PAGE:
It’s amazing how finding one small thing can make you realize so much about your life, past and present. For me, the small thing was a cassette tape. Remember those? It was in a shoe box with twenty or thirty others. No, it wasn’t a mixed tape that someone made for me. It wasn’t an oral history of a long dead relative. It was me. Twenty years ago.
Back in the late eighties and early nineties, I made a go at being a singer/songwriter. My goal was to make some demos, get a record deal and then, well, I hadn’t really thought much farther ahead than that. Making a demo was much harder then than it is now. In those days, the idea of recording onto computers was as alien as, oh I don’t know, carrying a tiny telephone in your pocket that also takes pictures and plays music.
By 1992 or so, I had managed to attract a small following by playing places such as The Towne Crier Cafe and The Turning Point. I’d gotten some airplay and interviews on WFUV and WFDU, two local college stations.
My Dad was a staff engineer at Columbia records and decided to help me out by making a demo with “my band”. My band consisted of a trio of older guys who liked my songs and decided to pitch in as well. Here’s a tip for younger musicians: play with older musicians any chance you get. They’ve heard it all, they’ve played it all and you’re probably not showing them anything new. You’ll learn a lot and your songs will sound better because of their musicianship. I was really too immature to appreciate this.
Anyway, one Saturday my dad, the band and I gathered in a high school gymnasium in Connecticut to make a demo. We recorded the band and me live to two track DAT (remember those?!). There were no overdubs, no punch-ins, no nonsense. We just played and Dad pressed record.
Twenty years later, I’m scrambling to find a cassette player that works. OK. Got one. It was out in the garage. I patch it into my mixing board, press play and bring up the faders. Holy crap. The instruments sound great. The playing is tight. The mix is clean, nothing is hidden. They were all pros, my Dad and the guys.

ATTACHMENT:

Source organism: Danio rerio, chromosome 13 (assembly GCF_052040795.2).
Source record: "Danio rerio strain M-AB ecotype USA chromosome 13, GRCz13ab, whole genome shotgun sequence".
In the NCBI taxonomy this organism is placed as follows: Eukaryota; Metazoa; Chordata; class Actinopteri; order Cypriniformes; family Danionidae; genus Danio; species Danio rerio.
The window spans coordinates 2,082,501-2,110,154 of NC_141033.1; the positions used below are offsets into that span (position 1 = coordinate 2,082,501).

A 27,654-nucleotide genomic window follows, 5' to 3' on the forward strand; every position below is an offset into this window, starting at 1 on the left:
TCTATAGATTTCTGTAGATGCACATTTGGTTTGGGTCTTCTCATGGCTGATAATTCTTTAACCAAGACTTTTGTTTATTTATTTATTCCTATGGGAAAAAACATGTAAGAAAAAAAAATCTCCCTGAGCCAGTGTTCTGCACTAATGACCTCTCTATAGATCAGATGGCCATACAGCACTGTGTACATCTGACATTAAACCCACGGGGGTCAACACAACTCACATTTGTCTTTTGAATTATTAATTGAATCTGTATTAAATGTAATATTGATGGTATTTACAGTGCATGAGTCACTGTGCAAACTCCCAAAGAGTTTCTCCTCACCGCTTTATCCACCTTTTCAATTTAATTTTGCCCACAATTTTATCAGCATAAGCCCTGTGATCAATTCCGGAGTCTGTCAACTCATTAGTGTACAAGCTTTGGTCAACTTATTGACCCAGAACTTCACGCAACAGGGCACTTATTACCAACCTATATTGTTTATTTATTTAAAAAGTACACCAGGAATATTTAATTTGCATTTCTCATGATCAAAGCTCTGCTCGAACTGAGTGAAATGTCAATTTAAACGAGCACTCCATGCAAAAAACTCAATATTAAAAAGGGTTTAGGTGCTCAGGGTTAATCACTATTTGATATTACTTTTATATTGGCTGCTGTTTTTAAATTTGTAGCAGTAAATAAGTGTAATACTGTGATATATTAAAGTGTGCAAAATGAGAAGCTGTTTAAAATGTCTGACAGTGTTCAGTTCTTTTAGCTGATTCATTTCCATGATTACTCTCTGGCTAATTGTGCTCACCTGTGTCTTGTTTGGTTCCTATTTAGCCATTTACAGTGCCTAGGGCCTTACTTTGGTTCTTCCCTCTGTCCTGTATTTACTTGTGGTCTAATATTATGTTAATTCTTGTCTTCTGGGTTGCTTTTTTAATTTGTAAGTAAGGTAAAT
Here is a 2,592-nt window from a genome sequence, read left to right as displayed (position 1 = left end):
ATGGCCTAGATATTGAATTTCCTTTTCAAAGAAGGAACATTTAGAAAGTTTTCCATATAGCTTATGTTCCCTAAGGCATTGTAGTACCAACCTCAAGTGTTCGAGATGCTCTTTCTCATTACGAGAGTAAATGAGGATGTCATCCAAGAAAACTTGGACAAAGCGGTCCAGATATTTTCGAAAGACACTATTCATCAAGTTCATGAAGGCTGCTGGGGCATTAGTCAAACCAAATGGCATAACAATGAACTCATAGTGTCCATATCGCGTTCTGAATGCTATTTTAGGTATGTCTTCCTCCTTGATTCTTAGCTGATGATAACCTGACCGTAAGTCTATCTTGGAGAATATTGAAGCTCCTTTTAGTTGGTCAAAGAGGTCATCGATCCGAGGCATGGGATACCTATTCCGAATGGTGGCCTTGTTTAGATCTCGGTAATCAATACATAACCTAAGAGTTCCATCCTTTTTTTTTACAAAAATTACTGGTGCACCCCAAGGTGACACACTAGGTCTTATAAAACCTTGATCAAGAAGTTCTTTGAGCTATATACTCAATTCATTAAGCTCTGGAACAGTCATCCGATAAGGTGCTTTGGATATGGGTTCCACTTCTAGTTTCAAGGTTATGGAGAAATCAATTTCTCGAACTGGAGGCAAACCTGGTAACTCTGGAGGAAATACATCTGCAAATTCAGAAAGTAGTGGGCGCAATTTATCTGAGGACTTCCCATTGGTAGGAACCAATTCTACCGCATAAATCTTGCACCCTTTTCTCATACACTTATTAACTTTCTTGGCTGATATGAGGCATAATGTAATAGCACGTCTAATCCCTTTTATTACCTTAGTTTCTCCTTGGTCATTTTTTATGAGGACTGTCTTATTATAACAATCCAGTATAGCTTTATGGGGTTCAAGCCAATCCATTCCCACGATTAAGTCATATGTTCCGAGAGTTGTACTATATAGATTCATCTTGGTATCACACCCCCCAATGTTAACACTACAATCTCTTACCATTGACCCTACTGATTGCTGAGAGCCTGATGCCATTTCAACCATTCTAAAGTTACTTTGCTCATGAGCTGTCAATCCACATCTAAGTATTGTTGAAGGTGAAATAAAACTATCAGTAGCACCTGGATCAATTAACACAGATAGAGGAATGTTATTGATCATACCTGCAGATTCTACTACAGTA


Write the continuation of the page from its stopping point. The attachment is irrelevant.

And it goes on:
But then there’s me. Not a pro. Not then. That’s clear. I’m the weakest thing on this recording. I mean, the guitar playing is pretty good (I’m the acoustic guitar on the right) but my voice seems to have a pretty tenuous relationship with pitch and isn’t particularly expressive. If I was a record exec and heard that voice, I would’ve passed also.
So why did they do it? Why did my Dad and these guys go out of their way to help me out? What I remember them saying is that they liked the songs, which brings me to, well, the song. I wrote “Picture Of Ann” about a girl named, not surprisingly, Ann.
Short story: I liked her. I asked her out. She stood me up. A few times. Why would I let someone do that? Well, if I had a picture of Ann, I’m sure you’d understand.
Ann is now a mom with two kids, one of whom has been my assistant at one of the historic sites where I perform. Ann has an entirely different memory of the events that inspired her song. Doesn’t matter now.
I think this old tape may have stretched a bit. It seems a little slower than I remember. I hope you enjoy the song. You can listen here: